A Hostel wannabe that missed the Train . . . . .
When you’re attending a screening of a horror movie and you get an introduction from a DOCTOR warning you about the content to come, telling you about people vomiting at previous screenings and also how the movie was pulled (allegedly) from another festival because it was deemed too nasty to be shown (that was the gist of it anyway) then you’re expectations can’t help but be raised. So it’s worth bearing in mind the old shock tactics of William Castle, the disclaimers audiences have had to sign in the past when attending majorly hyped schlockfests and even the water and religious help on hand at certain screenings of The Passion Of The Christ. Because all of those things have nothing to do with the actual movie shown, they’re all just hype and marketing tactics. As was the case here.
Neighbor is all about a young girl who breaks into homes and tortures then kills those living there. She’s a psychopath and it’s like her birthday and Christmas rolled into one when she manages to take young Don (Christian Campbell) captive. She gets to toy with him while she awaits a number of people he has due to arrive at his home, some of them due to walk unsuspectingly to their ends.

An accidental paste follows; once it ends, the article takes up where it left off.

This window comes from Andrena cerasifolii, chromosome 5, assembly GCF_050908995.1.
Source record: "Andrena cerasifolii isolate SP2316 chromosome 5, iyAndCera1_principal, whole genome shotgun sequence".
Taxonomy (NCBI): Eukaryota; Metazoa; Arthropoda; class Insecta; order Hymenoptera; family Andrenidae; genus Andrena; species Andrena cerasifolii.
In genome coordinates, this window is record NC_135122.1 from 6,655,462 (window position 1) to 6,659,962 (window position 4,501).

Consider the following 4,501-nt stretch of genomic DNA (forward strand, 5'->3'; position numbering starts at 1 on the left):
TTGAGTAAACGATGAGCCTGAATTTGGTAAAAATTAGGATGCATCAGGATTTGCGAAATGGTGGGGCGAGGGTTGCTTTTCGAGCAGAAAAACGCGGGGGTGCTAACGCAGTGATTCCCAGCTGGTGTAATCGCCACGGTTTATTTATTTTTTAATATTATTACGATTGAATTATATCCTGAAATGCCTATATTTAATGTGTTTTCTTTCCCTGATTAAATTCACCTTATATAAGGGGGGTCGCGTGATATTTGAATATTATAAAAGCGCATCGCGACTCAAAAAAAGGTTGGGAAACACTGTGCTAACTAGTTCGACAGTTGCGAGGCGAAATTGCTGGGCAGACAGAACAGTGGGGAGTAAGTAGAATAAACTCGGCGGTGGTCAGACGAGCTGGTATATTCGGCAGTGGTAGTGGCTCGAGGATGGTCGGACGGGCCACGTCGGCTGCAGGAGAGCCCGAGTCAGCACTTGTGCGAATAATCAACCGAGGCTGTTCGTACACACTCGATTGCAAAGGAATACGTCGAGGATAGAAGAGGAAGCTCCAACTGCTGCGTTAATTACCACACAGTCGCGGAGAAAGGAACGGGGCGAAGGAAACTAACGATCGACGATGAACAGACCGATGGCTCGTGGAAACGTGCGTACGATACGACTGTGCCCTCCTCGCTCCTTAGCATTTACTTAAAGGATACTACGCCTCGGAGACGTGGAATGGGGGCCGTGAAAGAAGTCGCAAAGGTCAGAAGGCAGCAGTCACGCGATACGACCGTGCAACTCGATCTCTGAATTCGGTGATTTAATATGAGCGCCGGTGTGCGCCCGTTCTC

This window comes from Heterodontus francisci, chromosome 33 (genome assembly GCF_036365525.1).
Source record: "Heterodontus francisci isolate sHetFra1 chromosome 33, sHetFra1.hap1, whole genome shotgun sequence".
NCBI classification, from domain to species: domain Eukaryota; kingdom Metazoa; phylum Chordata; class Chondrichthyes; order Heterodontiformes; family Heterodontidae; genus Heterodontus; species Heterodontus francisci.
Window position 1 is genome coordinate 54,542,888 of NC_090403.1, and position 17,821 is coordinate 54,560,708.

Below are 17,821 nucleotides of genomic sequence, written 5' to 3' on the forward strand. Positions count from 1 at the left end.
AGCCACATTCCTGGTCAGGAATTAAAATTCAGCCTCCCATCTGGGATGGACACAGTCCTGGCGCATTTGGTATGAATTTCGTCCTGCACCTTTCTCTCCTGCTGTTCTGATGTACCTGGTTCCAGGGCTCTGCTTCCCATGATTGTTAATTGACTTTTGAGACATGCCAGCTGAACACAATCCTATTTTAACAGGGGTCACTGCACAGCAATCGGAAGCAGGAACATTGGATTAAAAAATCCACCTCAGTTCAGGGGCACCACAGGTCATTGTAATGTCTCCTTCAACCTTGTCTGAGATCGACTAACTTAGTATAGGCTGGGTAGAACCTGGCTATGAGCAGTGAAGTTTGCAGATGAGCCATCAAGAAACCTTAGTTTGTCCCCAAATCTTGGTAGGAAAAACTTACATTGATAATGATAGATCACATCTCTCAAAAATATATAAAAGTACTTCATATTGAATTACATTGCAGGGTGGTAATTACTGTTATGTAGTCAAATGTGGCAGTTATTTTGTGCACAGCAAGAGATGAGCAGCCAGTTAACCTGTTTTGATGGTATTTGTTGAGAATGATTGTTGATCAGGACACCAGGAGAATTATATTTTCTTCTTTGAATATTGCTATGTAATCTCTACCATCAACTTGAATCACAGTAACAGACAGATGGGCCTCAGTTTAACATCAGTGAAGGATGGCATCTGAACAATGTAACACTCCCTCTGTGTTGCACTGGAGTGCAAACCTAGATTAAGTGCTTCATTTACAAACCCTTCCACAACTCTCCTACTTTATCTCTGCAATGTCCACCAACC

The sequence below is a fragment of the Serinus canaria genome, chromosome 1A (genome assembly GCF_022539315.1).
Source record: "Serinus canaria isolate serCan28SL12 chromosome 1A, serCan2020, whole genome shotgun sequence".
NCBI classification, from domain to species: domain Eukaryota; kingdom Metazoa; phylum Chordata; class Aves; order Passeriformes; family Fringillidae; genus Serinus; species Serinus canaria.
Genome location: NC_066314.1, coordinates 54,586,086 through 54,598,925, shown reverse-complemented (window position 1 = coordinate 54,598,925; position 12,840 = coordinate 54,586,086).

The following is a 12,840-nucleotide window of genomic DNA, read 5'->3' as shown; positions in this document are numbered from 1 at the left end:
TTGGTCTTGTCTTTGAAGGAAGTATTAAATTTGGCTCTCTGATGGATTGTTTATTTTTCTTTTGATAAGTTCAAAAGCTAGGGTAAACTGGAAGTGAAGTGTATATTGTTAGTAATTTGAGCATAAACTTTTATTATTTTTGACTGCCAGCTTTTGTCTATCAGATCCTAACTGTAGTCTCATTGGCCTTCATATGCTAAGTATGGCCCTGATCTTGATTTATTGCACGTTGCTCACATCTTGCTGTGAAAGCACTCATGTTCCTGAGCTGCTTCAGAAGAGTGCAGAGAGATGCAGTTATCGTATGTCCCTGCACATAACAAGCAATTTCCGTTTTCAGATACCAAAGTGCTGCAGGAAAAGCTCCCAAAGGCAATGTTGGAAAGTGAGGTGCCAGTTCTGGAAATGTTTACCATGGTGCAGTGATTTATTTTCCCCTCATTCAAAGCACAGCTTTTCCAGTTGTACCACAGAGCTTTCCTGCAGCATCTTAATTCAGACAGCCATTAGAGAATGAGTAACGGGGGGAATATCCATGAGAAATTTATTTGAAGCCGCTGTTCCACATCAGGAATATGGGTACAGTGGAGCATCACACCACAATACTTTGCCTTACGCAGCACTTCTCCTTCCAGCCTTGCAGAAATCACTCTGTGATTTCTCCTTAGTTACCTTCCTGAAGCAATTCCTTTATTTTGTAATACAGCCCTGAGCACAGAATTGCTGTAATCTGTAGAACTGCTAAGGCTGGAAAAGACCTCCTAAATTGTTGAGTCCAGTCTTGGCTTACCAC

That’s it. There really is nothing more to this movie. It has some great FX moments (including one particularly infamous, exceedingly nasty moment that will have men everywhere squirming) and America Olivo plays one of the very best on screen psychos I have ever seen but the rest of the movie struggles to entertain/horrify. The acting is all really quite good but, sadly, overshadowed by some pointless timeshifts and a sense of the movie thinking it’s ultimately a hell of a lot nastier than it actually is.
Be warned: avoid this movie if you think you may not like seeing what can happen when a creative psychopath has tools such as an electric drill, a pizza cutter, a pair of scissors and a glass twizzle stick in her hands. Others may want to give it a watch simply to see how good some of the gore is but that, and Olivo’s performance, is all it has going for it.
Maybe writer/director Robert A. Masciantonio has a great horror movie in him. This isn’t it.